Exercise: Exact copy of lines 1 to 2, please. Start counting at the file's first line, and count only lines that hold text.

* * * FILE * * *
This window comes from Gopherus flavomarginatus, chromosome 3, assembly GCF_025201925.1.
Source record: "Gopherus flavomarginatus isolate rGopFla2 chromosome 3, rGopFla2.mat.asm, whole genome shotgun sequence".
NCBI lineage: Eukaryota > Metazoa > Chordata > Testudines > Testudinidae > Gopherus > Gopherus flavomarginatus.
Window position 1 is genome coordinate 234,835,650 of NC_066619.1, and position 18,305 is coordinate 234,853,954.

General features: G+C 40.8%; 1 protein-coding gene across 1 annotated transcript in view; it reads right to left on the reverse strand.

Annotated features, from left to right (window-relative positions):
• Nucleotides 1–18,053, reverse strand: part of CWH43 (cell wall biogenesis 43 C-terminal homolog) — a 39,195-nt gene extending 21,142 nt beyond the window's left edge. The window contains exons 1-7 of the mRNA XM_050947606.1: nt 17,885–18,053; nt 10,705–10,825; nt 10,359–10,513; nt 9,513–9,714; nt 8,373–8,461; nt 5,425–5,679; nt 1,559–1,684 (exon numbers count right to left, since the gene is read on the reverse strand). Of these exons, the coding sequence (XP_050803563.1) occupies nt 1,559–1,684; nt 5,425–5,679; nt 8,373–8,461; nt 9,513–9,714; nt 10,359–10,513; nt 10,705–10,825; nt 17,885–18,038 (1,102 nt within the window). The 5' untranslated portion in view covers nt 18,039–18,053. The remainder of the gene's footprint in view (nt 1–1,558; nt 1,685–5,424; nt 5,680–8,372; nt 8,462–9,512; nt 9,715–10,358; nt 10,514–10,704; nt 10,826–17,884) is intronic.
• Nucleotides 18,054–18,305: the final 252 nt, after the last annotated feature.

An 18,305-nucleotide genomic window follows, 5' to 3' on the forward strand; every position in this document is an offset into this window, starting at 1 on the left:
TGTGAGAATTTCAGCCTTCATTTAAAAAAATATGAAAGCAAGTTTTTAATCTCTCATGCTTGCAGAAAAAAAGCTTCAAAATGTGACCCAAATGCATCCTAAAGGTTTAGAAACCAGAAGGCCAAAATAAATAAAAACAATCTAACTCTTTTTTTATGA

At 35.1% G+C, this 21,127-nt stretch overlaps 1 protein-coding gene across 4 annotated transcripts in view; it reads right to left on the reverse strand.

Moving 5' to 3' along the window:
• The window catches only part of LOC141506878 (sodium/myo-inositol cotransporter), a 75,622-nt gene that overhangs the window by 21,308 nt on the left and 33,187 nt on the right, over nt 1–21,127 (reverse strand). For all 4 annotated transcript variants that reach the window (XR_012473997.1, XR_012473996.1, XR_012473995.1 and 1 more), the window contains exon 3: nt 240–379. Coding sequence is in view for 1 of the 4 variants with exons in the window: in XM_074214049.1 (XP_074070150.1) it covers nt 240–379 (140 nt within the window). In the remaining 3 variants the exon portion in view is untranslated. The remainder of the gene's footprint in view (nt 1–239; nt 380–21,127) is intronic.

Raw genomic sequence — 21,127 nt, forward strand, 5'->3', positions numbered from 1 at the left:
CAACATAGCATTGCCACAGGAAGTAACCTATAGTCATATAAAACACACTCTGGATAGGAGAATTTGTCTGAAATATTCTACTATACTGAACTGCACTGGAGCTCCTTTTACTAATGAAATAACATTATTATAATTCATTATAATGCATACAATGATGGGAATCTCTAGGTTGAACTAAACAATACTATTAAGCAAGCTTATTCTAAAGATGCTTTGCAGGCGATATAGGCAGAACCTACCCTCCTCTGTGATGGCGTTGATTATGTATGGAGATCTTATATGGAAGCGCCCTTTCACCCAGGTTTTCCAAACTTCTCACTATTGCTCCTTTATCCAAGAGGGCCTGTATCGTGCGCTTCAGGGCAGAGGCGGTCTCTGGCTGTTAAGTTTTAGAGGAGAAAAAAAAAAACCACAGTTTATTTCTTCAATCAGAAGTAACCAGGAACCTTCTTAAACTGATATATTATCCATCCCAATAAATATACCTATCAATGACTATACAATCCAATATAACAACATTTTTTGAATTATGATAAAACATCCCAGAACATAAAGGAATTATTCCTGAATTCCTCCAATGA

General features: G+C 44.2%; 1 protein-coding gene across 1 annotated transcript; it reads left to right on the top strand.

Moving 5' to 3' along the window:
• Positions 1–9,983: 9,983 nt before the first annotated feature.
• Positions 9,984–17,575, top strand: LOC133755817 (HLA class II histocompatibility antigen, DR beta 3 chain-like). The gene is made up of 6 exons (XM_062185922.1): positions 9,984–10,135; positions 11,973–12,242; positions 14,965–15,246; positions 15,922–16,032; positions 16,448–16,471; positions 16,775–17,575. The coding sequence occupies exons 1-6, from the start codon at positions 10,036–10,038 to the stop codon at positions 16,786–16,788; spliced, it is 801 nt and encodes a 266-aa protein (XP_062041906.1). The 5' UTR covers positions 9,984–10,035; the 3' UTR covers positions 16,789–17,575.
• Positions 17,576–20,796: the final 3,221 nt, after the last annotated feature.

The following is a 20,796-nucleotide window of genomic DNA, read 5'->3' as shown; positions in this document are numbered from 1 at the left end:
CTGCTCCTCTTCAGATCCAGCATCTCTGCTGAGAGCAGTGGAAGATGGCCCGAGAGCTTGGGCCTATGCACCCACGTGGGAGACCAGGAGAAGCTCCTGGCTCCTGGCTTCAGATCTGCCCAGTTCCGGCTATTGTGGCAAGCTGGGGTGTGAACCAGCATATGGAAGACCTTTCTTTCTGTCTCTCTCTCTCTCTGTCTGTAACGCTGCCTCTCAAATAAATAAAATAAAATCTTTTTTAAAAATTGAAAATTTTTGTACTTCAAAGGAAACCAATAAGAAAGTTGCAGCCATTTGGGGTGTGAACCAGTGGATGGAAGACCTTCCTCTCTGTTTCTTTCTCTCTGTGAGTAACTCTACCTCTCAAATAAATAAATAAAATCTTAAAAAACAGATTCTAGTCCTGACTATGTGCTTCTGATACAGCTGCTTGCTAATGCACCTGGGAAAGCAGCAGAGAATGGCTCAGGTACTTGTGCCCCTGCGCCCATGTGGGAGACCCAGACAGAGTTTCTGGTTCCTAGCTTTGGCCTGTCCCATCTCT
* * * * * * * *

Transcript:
This window comes from Gopherus flavomarginatus, chromosome 3, assembly GCF_025201925.1.
Source record: "Gopherus flavomarginatus isolate rGopFla2 chromosome 3, rGopFla2.mat.asm, whole genome shotgun sequence".